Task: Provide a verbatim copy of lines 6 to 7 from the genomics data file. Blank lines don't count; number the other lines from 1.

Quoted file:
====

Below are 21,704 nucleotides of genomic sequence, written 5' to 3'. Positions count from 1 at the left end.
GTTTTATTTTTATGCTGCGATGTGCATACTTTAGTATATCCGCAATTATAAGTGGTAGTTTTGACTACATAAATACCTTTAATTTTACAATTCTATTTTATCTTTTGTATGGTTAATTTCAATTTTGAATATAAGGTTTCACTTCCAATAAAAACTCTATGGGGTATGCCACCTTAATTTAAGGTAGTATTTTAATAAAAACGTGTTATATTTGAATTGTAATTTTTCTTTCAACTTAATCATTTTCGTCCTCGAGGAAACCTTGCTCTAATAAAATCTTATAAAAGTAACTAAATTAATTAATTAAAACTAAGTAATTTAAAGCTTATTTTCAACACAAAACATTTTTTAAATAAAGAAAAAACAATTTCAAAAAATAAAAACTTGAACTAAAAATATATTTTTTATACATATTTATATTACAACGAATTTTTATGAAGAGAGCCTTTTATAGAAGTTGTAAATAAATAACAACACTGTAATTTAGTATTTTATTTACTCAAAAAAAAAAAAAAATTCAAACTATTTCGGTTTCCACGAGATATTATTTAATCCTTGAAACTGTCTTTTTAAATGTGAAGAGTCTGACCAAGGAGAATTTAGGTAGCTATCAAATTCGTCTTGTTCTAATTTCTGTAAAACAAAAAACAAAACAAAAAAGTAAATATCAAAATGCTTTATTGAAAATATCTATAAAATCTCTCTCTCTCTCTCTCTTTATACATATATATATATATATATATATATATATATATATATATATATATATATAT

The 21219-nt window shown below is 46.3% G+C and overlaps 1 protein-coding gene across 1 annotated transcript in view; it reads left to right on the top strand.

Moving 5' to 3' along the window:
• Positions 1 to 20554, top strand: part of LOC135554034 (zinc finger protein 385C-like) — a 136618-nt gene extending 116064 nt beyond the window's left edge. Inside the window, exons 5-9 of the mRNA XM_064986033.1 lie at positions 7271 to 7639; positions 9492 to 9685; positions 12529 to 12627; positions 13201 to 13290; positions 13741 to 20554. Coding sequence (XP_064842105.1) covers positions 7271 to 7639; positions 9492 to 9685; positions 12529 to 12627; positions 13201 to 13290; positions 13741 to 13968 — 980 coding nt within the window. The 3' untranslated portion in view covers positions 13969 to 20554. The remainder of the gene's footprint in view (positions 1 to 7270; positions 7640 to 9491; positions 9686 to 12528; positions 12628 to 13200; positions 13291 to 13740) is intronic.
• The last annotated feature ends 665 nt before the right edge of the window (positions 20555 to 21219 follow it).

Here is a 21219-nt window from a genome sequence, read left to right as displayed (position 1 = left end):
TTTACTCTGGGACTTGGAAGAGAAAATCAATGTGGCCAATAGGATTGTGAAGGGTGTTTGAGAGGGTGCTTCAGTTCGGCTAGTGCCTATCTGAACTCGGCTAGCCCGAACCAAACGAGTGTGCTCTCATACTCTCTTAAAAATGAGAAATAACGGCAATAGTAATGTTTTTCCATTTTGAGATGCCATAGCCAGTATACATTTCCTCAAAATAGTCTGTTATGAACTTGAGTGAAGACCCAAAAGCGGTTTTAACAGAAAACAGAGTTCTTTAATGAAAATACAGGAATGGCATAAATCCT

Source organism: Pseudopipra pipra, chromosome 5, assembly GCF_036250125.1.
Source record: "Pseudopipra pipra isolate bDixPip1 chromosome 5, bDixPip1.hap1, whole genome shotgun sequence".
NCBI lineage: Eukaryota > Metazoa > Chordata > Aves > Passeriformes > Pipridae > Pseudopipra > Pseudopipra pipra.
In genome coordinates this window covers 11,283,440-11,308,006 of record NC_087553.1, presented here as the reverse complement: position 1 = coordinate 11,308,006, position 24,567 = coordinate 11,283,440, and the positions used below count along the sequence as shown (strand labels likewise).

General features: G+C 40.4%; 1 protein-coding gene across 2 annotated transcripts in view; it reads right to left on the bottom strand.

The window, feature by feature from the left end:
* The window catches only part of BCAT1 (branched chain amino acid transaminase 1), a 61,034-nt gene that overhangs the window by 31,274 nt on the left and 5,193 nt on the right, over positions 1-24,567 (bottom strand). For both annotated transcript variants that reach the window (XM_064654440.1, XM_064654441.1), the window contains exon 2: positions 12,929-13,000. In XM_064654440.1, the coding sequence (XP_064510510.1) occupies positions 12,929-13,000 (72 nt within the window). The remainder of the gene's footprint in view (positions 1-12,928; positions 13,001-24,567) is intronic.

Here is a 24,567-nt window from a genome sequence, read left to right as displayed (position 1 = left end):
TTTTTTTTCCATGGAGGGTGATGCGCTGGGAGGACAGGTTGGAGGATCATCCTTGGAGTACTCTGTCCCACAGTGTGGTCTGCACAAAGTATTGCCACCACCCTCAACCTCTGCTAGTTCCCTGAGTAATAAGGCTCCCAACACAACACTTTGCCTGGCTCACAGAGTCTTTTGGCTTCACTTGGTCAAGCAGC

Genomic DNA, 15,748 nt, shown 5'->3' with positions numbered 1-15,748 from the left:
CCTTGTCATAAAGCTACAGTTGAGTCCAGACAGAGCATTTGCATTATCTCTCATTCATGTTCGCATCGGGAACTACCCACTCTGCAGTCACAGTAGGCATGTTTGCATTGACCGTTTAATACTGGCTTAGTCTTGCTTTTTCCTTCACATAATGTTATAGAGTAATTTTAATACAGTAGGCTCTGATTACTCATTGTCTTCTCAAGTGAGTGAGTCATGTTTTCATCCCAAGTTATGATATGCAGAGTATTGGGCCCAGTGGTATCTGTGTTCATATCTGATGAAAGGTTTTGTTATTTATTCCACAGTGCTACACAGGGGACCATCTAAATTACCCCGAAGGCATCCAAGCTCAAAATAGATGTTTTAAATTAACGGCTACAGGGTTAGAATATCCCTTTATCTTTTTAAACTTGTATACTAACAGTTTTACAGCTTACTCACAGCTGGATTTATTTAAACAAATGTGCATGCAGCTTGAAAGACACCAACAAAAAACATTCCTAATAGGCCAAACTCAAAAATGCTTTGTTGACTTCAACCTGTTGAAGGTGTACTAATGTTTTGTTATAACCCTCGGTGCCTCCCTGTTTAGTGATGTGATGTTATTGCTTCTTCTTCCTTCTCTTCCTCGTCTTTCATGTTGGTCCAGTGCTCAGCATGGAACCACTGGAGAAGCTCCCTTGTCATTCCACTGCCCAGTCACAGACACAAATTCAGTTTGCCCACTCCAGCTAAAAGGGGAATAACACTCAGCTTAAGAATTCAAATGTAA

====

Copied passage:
• The last annotated feature ends 665 nt before the right edge of the window (positions 20555 to 21219 follow it).

Here is a 21219-nt window from a genome sequence, read left to right as displayed (position 1 = left end):